A Visit to the American Cemetery at Normandy
The battle belonged that morning to the thin wet line of khaki that dragged itself ashore on the channel coast of France.”
~ General Omar N. Bradley, U.S. First Army Commander
The city of Bayeux, France, prepares to welcome veterans, families and dignitaries from around the world for D-Day.
The 70th anniversary of D-Day on June 6, 2014, marks what may be the last chance for remaining World War II veterans to pay their respects to their fallen brothers (and a few sisters) at the scene of the historic invasion of Normandy. By nightfall of that day, 9,000 of the 100,000 Allied soldiers who made it ashore were dead or injured. Those who somehow survived soldiered inland to liberate France and help release the Nazis’ hold on Europe over the next two months.
History becomes personal at the Normandy American Cemetery’s Visitors’ Center, in videos of survivors’ experiences, accounts of victims’ family members and the letters of veterans who died that day. The most moving of these involve multiple losses–like the famous story told in the film, Saving Private Ryan–of how the Ryan family lost three of four sons in the invasion, and of the extraordinary lengths the Army took to bring the surviving one home. Bedford, Virginia, lost 19 of its 3,200 residents that day and 3 more in subsequent battles: the highest per-capita World War II loss of any U.S. town.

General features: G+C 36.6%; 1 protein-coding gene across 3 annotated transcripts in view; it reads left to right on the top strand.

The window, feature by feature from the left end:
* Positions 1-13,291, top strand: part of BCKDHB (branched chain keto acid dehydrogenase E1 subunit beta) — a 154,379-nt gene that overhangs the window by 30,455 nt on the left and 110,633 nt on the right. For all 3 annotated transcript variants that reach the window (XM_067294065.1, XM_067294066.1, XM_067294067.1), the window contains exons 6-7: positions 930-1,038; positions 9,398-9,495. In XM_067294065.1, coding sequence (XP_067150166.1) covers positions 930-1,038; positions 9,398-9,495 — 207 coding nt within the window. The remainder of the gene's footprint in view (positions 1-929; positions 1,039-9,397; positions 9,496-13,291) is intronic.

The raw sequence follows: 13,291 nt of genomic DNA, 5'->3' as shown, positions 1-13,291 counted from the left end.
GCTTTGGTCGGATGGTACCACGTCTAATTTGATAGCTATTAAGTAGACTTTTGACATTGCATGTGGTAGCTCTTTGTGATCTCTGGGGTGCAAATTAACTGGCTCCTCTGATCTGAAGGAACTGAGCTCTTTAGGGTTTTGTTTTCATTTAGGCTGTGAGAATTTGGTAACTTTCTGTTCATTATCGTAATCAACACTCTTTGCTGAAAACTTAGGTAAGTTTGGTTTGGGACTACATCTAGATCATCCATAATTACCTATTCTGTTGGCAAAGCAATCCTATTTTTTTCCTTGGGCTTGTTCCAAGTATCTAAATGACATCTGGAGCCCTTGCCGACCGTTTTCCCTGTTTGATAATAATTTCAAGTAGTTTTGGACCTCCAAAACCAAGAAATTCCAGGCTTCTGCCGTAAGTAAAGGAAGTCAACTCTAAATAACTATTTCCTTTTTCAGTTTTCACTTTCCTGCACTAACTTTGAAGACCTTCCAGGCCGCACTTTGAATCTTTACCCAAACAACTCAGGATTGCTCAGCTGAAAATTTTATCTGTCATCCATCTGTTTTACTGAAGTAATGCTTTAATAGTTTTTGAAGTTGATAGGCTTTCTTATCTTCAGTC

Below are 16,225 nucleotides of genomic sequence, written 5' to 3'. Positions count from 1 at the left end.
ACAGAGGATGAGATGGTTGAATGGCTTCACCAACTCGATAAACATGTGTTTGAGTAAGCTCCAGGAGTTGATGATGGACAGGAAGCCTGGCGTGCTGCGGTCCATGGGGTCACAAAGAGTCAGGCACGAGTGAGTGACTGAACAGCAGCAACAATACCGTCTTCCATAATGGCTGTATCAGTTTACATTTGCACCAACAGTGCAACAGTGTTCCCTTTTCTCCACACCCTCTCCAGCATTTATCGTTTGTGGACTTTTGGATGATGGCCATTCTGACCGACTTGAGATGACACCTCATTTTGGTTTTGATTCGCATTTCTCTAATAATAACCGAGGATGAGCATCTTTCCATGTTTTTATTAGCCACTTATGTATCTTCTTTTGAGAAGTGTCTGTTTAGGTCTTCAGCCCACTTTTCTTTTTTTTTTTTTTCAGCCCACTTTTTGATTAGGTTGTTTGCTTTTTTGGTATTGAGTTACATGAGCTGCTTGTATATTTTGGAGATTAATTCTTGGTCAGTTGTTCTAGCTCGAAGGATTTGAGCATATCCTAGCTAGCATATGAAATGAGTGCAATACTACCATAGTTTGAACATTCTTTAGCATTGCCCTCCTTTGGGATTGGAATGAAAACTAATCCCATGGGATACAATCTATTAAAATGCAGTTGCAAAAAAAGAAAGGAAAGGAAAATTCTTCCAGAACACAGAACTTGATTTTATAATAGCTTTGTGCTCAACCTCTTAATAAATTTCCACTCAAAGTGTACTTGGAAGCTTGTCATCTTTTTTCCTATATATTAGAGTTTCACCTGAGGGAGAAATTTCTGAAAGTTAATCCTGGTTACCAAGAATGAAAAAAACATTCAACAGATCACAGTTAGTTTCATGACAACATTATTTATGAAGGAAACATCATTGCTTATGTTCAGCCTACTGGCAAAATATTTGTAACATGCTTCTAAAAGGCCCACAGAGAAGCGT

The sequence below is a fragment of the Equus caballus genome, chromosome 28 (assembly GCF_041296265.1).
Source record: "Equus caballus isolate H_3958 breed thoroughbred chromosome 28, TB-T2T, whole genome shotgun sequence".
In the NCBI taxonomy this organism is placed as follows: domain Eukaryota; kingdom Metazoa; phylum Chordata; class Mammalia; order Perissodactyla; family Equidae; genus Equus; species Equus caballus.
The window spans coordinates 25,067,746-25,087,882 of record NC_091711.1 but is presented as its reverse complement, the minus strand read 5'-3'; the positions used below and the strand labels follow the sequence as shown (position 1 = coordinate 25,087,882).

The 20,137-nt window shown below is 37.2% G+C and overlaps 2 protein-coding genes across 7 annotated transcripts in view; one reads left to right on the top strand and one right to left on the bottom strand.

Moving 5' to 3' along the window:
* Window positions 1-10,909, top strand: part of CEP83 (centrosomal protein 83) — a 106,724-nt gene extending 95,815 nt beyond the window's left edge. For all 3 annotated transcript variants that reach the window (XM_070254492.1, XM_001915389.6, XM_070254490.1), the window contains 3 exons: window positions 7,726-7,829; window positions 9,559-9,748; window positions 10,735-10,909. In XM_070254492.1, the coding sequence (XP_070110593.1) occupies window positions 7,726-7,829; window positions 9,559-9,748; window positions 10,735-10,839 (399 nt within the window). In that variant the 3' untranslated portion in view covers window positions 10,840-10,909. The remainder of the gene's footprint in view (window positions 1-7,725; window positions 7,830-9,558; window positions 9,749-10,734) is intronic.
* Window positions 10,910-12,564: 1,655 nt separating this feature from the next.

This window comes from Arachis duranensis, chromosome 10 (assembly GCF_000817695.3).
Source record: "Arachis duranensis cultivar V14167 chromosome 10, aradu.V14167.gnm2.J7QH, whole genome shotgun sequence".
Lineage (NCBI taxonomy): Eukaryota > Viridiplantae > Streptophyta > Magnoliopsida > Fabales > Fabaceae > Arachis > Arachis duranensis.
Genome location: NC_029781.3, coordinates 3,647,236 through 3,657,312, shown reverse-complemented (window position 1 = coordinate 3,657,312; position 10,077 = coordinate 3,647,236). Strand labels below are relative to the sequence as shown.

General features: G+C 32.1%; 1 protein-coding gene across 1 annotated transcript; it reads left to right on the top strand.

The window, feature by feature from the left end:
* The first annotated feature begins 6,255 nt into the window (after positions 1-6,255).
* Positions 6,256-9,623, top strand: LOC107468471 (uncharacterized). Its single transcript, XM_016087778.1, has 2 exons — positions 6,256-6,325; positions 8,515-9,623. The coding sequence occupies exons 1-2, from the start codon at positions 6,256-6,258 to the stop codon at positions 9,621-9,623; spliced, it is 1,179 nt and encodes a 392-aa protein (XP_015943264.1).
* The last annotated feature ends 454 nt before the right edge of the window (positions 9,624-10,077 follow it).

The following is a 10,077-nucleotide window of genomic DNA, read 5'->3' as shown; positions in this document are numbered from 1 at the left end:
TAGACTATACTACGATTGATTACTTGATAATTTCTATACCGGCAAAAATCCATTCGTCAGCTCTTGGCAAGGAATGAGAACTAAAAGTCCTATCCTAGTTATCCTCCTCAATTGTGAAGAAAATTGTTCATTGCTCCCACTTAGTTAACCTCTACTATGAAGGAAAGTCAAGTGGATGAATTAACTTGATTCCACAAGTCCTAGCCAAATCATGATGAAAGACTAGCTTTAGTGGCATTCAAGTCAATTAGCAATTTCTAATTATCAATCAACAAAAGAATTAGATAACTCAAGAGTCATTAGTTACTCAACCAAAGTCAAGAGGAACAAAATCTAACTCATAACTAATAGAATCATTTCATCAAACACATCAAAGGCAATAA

A Wreath at the Normandy American Cemetery Honors the 22 Bedford Soldiers Who Died
The common thread of loss and sacrifice binds past and present. Above the peaceful nature trail that winds down to the now-pristine sands of Omaha Beach, 9,387 grave markers line the bluff in lines like military regiments. An additional 1,557 names are inscribed on the Walls of the Missing in a semicircular garden.
Normandy American Cemetery
The dead came from towns, cities and farms all over the United States. Boys, for the most part, just barely men, they represented all races and creeds, who joined with Allied countries and French resistance fighters in what President Franklin D. Roosevelt called, “a fight to end conquest.” As General Dwight D. Eisenhower said, “They did it so that the world could be free.” This 172.5 acres of sadness allows infinite space for gratitude.